Aside from visiting Mars, space nerds would love to see a permanent habitat on the moon. Consider me skeptical. But what happens if you get to the moon and someone inevitably needs medical attention? Well, in 1992 this NASA-commissioned illustration from Pat Rawlings sought to illustrate how that might work.
Why doesn’t the United States have a base on the Moon? Because getting to the Moon was a matter of national security. Setting up a permanent base there? Not so much.
More than 50 years ago, before man had ever stepped foot on the moon, the U.S. government hatched a plan whose ambitions were exceeded only by its total unfeasibility: A secret, self-sustaining, Soviet-shaming military moon base.
In the lunar city there are a thousand stories, and some of them are set right here on the promenade where people eat, stroll, watch the news, and enjoy the view outside. Write your own story set in this brightly lit locale.
In the December issue of New Space, planetary scientist Christopher McKay rallies for a permanent, inhabited NASA research base on the Moon. National Geographic has distilled McKay's argument into a six-point list. Complement with io9's 185-point argument for a NASA lunar base.
We have seen many concepts, but this is the most realistic plan yet for humanity's first Moon Base. It will be more efficient and cheaper to build than any other alternative, as it uses 3D printing to quickly transform raw lunar soil into habitable domes.
So, you are on the moon and need to build a new structure. As one of the first lucky colonists there, what are you going to use? Lunarcrete of course.
When it comes to space exploration, the last couple decades have been pretty tough going for Russia. Now, leaked documents have revealed the country's plan for getting back on the path to deep space success — and holy crap, is it ambitious.
Life will be sweet on Newt Gingrich's moon base. We'll all wear awesome retrofuturistic jumpsuits, children will serve as janitors at their own schools, and Vice-Admiral Herman Cain will be there to greet us with a warm secret space handshake. And, of course, President Newt will rule over it all, defending truth,…
Neil DeGrasse Tyson—one of my favorite space people—was interviewed by MSNBC's Martin Bashir about Newt Gingrich's moon base plan by 2020. The short version: Newt got it wrong. The long version: watch the video.
Presidential candidate Newt Gingrich has promised us a permanent Moon base by 2020. Many people have been calling Newt's vow a publicity stunt, while others have chimed in by attacking the idea of a lunar base in and of itself, with assertions like "real scientists know [a Moon base] is fantasy."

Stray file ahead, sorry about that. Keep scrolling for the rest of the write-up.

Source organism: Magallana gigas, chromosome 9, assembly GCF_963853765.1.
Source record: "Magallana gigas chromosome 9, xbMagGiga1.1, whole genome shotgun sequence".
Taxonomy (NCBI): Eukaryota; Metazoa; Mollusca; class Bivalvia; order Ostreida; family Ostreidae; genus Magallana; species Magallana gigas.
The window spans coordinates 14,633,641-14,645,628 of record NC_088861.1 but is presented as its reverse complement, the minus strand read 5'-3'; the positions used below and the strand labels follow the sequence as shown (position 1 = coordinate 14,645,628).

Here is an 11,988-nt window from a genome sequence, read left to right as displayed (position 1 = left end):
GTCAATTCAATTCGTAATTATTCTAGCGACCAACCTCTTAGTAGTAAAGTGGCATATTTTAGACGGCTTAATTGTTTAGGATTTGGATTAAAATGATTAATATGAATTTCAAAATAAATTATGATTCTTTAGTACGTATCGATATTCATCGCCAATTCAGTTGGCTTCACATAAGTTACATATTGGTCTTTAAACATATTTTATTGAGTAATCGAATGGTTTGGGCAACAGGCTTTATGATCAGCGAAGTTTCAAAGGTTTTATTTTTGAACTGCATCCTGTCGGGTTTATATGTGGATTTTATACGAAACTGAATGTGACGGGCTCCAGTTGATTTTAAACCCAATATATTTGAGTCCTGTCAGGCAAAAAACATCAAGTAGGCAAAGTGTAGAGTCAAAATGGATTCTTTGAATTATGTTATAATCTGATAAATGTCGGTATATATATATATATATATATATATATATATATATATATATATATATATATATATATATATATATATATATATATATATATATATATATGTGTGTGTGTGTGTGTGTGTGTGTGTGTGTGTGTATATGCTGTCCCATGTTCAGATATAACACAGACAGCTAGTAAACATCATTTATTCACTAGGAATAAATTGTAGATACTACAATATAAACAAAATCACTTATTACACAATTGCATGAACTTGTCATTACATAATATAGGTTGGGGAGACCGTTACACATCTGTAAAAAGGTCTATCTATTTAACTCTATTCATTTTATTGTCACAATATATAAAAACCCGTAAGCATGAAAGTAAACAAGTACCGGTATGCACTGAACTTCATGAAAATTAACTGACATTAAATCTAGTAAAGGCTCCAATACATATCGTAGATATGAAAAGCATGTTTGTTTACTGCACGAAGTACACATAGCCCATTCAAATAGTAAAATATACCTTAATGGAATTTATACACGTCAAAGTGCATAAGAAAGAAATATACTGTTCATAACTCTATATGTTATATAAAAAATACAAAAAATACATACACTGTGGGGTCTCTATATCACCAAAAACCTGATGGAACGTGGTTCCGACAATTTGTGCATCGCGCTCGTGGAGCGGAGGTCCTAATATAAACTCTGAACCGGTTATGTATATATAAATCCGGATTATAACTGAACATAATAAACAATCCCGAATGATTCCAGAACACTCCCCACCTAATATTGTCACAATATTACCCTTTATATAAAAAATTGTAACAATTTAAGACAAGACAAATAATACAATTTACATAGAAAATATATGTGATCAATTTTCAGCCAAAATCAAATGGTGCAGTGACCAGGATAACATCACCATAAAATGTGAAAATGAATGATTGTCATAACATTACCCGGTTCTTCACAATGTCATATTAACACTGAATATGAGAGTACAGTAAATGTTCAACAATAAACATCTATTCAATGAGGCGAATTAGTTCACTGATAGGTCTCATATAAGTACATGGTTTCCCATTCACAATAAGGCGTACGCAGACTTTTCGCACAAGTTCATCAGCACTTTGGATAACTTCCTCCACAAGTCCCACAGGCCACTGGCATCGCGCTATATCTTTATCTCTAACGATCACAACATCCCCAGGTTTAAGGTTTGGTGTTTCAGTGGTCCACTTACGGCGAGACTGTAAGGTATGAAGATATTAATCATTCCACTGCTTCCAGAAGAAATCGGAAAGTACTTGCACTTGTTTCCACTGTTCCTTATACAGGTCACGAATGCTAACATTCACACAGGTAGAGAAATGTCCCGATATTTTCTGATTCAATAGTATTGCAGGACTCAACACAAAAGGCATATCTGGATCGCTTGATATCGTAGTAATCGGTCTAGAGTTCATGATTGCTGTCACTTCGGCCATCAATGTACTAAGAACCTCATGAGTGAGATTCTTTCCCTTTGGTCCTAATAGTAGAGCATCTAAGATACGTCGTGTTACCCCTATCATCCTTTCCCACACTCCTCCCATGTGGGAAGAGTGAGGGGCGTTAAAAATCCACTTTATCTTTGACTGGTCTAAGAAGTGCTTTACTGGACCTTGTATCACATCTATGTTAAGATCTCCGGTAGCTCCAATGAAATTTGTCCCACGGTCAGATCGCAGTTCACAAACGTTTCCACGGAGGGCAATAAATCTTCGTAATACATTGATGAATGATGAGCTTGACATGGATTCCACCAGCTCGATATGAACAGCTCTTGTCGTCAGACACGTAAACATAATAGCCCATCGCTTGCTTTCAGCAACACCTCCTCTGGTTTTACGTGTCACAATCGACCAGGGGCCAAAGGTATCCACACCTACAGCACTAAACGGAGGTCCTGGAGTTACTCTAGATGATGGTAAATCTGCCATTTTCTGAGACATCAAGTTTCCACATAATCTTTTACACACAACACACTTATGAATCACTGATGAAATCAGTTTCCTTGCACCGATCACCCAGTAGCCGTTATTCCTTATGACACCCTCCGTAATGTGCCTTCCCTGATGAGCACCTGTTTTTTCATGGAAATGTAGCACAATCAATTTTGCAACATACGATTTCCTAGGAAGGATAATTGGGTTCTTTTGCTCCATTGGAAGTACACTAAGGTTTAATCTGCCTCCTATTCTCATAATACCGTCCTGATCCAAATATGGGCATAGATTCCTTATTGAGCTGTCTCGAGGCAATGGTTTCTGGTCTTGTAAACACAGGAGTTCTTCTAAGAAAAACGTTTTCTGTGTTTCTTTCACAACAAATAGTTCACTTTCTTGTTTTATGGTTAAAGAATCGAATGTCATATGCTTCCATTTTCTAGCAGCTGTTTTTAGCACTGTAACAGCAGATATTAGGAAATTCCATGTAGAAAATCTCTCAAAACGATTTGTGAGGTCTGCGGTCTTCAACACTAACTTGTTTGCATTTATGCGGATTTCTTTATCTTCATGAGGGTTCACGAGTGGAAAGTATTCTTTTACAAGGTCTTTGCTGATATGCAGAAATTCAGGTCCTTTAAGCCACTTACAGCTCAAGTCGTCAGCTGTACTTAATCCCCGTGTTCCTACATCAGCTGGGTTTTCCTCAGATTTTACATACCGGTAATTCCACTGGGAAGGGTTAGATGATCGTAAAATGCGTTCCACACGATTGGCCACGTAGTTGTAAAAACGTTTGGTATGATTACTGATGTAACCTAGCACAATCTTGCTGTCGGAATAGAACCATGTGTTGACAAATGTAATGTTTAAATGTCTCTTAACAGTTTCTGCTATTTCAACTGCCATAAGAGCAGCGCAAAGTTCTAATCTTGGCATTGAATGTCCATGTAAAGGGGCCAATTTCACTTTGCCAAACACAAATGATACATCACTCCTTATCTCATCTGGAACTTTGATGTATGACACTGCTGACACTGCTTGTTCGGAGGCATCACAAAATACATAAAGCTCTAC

Back in 2009, the Japanese Space Agency JAXA announced moon hole deep enough to contain a small human base. Now, the Indian Space Research Organization has discovered a "giant underground chamber" near the Moon's equator, in the Oceanus Procellarum area.
Around 600 million metric tons of water ice were discovered in shadowy craters at the moon's north pole. How much is that, in terms that mean something to you? Possibly enough to sustain a mother-F-ing moon base, that's how much.
"We discovered a vertical hole on the moon," says JAXA's Junichi Haruyama. A mysterious tube so large and deep that it can shelter a future moon base. Until the creatures inside kill everyone, which is what happens in these cases.
In honor of Moon, opening today, we went kinda loony (get it?) coming up with our favorite lunar scenes in film and TV. (We restricted the list to our own planet's moon; sorry, Saturn and Endor fans.) Watch them here.
NASA wants to have a lunar base in 2020, and they are teaming up with Astrobotic Technology and Carnegie Mellon University to design automated Tonka trucks that would do the groundwork. And probably find Nazis:
If the featureless wasteland of the lunar surface made your last trip there a navigation nightmare, don't feel bad. You're not the only one. With no landmarks to give them perspective or to help estimate distance, astronauts in years past had a hard time finding their way around too. But when NASA establishes a…
An engineer hitches a ride on the lunar rail, hoping to visit his family on Earth. But the rail malfunctions and falls 1,000 KPH short of the 8,500 KPH speed needed to escape lunar gravity. He winds up in a decaying lunar orbit, and only a risky spacewalk (or a jump, really) can save him. NASA scientists are helping…
Must-see TV shows are futuristic classics that shouldn't be missed. Of course, not every must-see is perfect. That's why we've rated them 1-5 on the patented "crunchy goodness" scale.
Title: Space: 1999
Vitals: A disaster throws the moon spiraling out of Earth's orbit, with the inhabitants of a…